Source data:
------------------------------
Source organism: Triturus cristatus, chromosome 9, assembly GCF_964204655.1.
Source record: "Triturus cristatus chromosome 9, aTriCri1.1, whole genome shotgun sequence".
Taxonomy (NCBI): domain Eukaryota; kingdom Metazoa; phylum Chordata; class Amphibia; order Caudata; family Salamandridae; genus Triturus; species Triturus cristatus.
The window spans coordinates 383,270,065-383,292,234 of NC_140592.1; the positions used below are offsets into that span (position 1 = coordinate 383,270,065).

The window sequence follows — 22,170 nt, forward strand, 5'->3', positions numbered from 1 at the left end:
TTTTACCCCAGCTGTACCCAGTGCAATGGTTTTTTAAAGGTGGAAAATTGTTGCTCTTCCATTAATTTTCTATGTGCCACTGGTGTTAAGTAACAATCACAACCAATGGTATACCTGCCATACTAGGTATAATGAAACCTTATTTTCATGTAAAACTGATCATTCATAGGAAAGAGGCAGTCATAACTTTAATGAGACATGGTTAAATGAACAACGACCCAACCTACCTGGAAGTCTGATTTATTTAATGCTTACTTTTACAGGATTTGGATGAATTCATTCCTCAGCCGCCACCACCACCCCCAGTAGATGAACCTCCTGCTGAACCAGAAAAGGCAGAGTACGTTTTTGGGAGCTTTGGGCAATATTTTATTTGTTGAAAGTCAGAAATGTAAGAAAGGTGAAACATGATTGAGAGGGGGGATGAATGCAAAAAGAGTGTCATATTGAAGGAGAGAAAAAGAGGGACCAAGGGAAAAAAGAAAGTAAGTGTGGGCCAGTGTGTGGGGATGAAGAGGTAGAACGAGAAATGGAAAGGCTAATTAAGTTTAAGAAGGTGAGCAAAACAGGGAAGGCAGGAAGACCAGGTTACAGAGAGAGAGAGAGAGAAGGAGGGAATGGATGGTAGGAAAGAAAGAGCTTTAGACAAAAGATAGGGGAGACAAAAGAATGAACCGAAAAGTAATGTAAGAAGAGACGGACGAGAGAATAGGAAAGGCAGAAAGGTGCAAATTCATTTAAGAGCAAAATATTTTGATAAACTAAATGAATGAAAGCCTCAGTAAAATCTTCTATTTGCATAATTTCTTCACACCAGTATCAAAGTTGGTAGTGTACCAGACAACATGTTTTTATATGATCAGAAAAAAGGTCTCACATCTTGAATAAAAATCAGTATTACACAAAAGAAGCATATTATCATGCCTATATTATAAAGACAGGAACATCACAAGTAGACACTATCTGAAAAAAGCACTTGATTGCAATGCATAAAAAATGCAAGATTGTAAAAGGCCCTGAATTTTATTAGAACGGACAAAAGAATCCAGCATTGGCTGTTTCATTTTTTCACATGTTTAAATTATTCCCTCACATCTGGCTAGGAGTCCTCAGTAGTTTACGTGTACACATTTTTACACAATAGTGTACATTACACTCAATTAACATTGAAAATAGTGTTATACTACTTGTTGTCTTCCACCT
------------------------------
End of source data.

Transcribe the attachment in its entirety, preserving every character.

Source organism: Triturus cristatus, chromosome 9, assembly GCF_964204655.1.
Source record: "Triturus cristatus chromosome 9, aTriCri1.1, whole genome shotgun sequence".
Taxonomy (NCBI): domain Eukaryota; kingdom Metazoa; phylum Chordata; class Amphibia; order Caudata; family Salamandridae; genus Triturus; species Triturus cristatus.
The window spans coordinates 383,270,065-383,292,234 of NC_140592.1; the positions used below are offsets into that span (position 1 = coordinate 383,270,065).

The window sequence follows — 22,170 nt, forward strand, 5'->3', positions numbered from 1 at the left end:
TTTTACCCCAGCTGTACCCAGTGCAATGGTTTTTTAAAGGTGGAAAATTGTTGCTCTTCCATTAATTTTCTATGTGCCACTGGTGTTAAGTAACAATCACAACCAATGGTATACCTGCCATACTAGGTATAATGAAACCTTATTTTCATGTAAAACTGATCATTCATAGGAAAGAGGCAGTCATAACTTTAATGAGACATGGTTAAATGAACAACGACCCAACCTACCTGGAAGTCTGATTTATTTAATGCTTACTTTTACAGGATTTGGATGAATTCATTCCTCAGCCGCCACCACCACCCCCAGTAGATGAACCTCCTGCTGAACCAGAAAAGGCAGAGTACGTTTTTGGGAGCTTTGGGCAATATTTTATTTGTTGAAAGTCAGAAATGTAAGAAAGGTGAAACATGATTGAGAGGGGGGATGAATGCAAAAAGAGTGTCATATTGAAGGAGAGAAAAAGAGGGACCAAGGGAAAAAAGAAAGTAAGTGTGGGCCAGTGTGTGGGGATGAAGAGGTAGAACGAGAAATGGAAAGGCTAATTAAGTTTAAGAAGGTGAGCAAAACAGGGAAGGCAGGAAGACCAGGTTACAGAGAGAGAGAGAGAGAAGGAGGGAATGGATGGTAGGAAAGAAAGAGCTTTAGACAAAAGATAGGGGAGACAAAAGAATGAACCGAAAAGTAATGTAAGAAGAGACGGACGAGAGAATAGGAAAGGCAGAAAGGTGCAAATTCATTTAAGAGCAAAATATTTTGATAAACTAAATGAATGAAAGCCTCAGTAAAATCTTCTATTTGCATAATTTCTTCACACCAGTATCAAAGTTGGTAGTGTACCAGACAACATGTTTTTATATGATCAGAAAAAAGGTCTCACATCTTGAATAAAAATCAGTATTACACAAAAGAAGCATATTATCATGCCTATATTATAAAGACAGGAACATCACAAGTAGACACTATCTGAAAAAAGCACTTGATTGCAATGCATAAAAAATGCAAGATTGTAAAAGGCCCTGAATTTTATTAGAACGGACAAAAGAATCCAGCATTGGCTGTTTCATTTTTTCACATGTTTAAATTATTCCCTCACATCTGGCTAGGAGTCCTCAGTAGTTTACGTGTACACATTTTTACACAATAGTGTACATTACACTCAATTAACATTGAAAATAGTGTTATACTACTTGTTGTCTTCCACCT